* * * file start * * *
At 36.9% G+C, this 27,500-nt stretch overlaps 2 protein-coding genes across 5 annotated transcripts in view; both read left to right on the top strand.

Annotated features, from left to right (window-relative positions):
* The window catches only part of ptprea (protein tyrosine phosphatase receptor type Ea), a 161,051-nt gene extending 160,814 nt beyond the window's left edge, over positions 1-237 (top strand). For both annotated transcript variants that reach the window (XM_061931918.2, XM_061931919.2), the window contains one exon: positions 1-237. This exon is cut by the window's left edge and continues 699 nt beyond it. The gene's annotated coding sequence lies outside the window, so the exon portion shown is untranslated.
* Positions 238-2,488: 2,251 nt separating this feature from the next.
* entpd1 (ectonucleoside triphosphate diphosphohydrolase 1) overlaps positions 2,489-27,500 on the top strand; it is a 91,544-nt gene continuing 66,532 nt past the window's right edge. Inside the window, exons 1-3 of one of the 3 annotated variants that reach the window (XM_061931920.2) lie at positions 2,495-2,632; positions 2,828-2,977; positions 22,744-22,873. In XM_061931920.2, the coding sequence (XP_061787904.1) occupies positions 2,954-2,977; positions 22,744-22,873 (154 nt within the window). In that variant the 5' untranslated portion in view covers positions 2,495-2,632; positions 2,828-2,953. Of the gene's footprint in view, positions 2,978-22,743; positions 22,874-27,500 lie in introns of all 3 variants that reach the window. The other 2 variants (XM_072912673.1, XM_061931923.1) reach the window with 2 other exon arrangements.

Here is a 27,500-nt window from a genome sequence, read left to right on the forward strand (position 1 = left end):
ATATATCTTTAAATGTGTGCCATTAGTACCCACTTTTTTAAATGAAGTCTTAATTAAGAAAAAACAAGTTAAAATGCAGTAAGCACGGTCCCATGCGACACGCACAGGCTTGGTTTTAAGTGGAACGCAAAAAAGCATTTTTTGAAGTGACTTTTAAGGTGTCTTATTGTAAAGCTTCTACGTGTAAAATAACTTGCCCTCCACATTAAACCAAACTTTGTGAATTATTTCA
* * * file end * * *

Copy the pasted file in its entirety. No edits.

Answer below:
At 36.9% G+C, this 27,500-nt stretch overlaps 2 protein-coding genes across 5 annotated transcripts in view; both read left to right on the top strand.

Annotated features, from left to right (window-relative positions):
* The window catches only part of ptprea (protein tyrosine phosphatase receptor type Ea), a 161,051-nt gene extending 160,814 nt beyond the window's left edge, over positions 1-237 (top strand). For both annotated transcript variants that reach the window (XM_061931918.2, XM_061931919.2), the window contains one exon: positions 1-237. This exon is cut by the window's left edge and continues 699 nt beyond it. The gene's annotated coding sequence lies outside the window, so the exon portion shown is untranslated.
* Positions 238-2,488: 2,251 nt separating this feature from the next.
* entpd1 (ectonucleoside triphosphate diphosphohydrolase 1) overlaps positions 2,489-27,500 on the top strand; it is a 91,544-nt gene continuing 66,532 nt past the window's right edge. Inside the window, exons 1-3 of one of the 3 annotated variants that reach the window (XM_061931920.2) lie at positions 2,495-2,632; positions 2,828-2,977; positions 22,744-22,873. In XM_061931920.2, the coding sequence (XP_061787904.1) occupies positions 2,954-2,977; positions 22,744-22,873 (154 nt within the window). In that variant the 5' untranslated portion in view covers positions 2,495-2,632; positions 2,828-2,953. Of the gene's footprint in view, positions 2,978-22,743; positions 22,874-27,500 lie in introns of all 3 variants that reach the window. The other 2 variants (XM_072912673.1, XM_061931923.1) reach the window with 2 other exon arrangements.

Here is a 27,500-nt window from a genome sequence, read left to right on the forward strand (position 1 = left end):
ATATATCTTTAAATGTGTGCCATTAGTACCCACTTTTTTAAATGAAGTCTTAATTAAGAAAAAACAAGTTAAAATGCAGTAAGCACGGTCCCATGCGACACGCACAGGCTTGGTTTTAAGTGGAACGCAAAAAAGCATTTTTTGAAGTGACTTTTAAGGTGTCTTATTGTAAAGCTTCTACGTGTAAAATAACTTGCCCTCCACATTAAACCAAACTTTGTGAATTATTTCA